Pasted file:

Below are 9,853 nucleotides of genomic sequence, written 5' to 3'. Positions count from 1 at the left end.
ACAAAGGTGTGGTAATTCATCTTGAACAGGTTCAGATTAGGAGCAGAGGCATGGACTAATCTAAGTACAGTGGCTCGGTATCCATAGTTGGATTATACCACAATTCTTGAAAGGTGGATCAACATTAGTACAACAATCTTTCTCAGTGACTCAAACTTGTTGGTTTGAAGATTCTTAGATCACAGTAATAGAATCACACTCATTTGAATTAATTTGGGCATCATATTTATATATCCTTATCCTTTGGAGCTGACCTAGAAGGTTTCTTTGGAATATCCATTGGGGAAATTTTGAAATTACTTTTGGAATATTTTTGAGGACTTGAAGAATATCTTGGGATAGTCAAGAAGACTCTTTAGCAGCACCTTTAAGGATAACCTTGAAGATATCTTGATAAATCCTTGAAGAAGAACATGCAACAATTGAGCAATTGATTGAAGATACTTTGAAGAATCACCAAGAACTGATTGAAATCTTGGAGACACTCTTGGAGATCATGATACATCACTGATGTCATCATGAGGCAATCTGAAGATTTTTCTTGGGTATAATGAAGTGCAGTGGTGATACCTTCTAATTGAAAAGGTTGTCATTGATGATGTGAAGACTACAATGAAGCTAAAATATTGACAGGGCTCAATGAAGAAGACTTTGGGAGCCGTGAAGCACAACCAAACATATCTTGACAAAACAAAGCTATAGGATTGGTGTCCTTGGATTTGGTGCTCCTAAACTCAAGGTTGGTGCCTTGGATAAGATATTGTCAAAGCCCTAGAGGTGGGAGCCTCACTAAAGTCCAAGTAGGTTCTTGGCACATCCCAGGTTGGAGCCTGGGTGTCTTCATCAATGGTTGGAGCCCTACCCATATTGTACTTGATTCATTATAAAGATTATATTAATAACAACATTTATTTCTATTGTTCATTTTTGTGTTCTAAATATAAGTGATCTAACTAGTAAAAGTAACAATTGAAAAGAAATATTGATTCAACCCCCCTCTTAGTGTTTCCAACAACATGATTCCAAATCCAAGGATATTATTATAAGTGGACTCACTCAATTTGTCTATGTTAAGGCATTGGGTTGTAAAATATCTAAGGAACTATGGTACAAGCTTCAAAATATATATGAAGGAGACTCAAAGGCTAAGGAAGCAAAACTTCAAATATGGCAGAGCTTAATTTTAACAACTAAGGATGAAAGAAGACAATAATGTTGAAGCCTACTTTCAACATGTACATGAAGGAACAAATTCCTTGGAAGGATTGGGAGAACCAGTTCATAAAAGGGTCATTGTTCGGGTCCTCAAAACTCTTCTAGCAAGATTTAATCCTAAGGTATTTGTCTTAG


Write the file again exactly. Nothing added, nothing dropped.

Below are 9,853 nucleotides of genomic sequence, written 5' to 3'. Positions count from 1 at the left end.
ACAAAGGTGTGGTAATTCATCTTGAACAGGTTCAGATTAGGAGCAGAGGCATGGACTAATCTAAGTACAGTGGCTCGGTATCCATAGTTGGATTATACCACAATTCTTGAAAGGTGGATCAACATTAGTACAACAATCTTTCTCAGTGACTCAAACTTGTTGGTTTGAAGATTCTTAGATCACAGTAATAGAATCACACTCATTTGAATTAATTTGGGCATCATATTTATATATCCTTATCCTTTGGAGCTGACCTAGAAGGTTTCTTTGGAATATCCATTGGGGAAATTTTGAAATTACTTTTGGAATATTTTTGAGGACTTGAAGAATATCTTGGGATAGTCAAGAAGACTCTTTAGCAGCACCTTTAAGGATAACCTTGAAGATATCTTGATAAATCCTTGAAGAAGAACATGCAACAATTGAGCAATTGATTGAAGATACTTTGAAGAATCACCAAGAACTGATTGAAATCTTGGAGACACTCTTGGAGATCATGATACATCACTGATGTCATCATGAGGCAATCTGAAGATTTTTCTTGGGTATAATGAAGTGCAGTGGTGATACCTTCTAATTGAAAAGGTTGTCATTGATGATGTGAAGACTACAATGAAGCTAAAATATTGACAGGGCTCAATGAAGAAGACTTTGGGAGCCGTGAAGCACAACCAAACATATCTTGACAAAACAAAGCTATAGGATTGGTGTCCTTGGATTTGGTGCTCCTAAACTCAAGGTTGGTGCCTTGGATAAGATATTGTCAAAGCCCTAGAGGTGGGAGCCTCACTAAAGTCCAAGTAGGTTCTTGGCACATCCCAGGTTGGAGCCTGGGTGTCTTCATCAATGGTTGGAGCCCTACCCATATTGTACTTGATTCATTATAAAGATTATATTAATAACAACATTTATTTCTATTGTTCATTTTTGTGTTCTAAATATAAGTGATCTAACTAGTAAAAGTAACAATTGAAAAGAAATATTGATTCAACCCCCCTCTTAGTGTTTCCAACAACATGATTCCAAATCCAAGGATATTATTATAAGTGGACTCACTCAATTTGTCTATGTTAAGGCATTGGGTTGTAAAATATCTAAGGAACTATGGTACAAGCTTCAAAATATATATGAAGGAGACTCAAAGGCTAAGGAAGCAAAACTTCAAATATGGCAGAGCTTAATTTTAACAACTAAGGATGAAAGAAGACAATAATGTTGAAGCCTACTTTCAACATGTACATGAAGGAACAAATTCCTTGGAAGGATTGGGAGAACCAGTTCATAAAAGGGTCATTGTTCGGGTCCTCAAAACTCTTCTAGCAAGATTTAATCCTAAGGTATTTGTCTTAG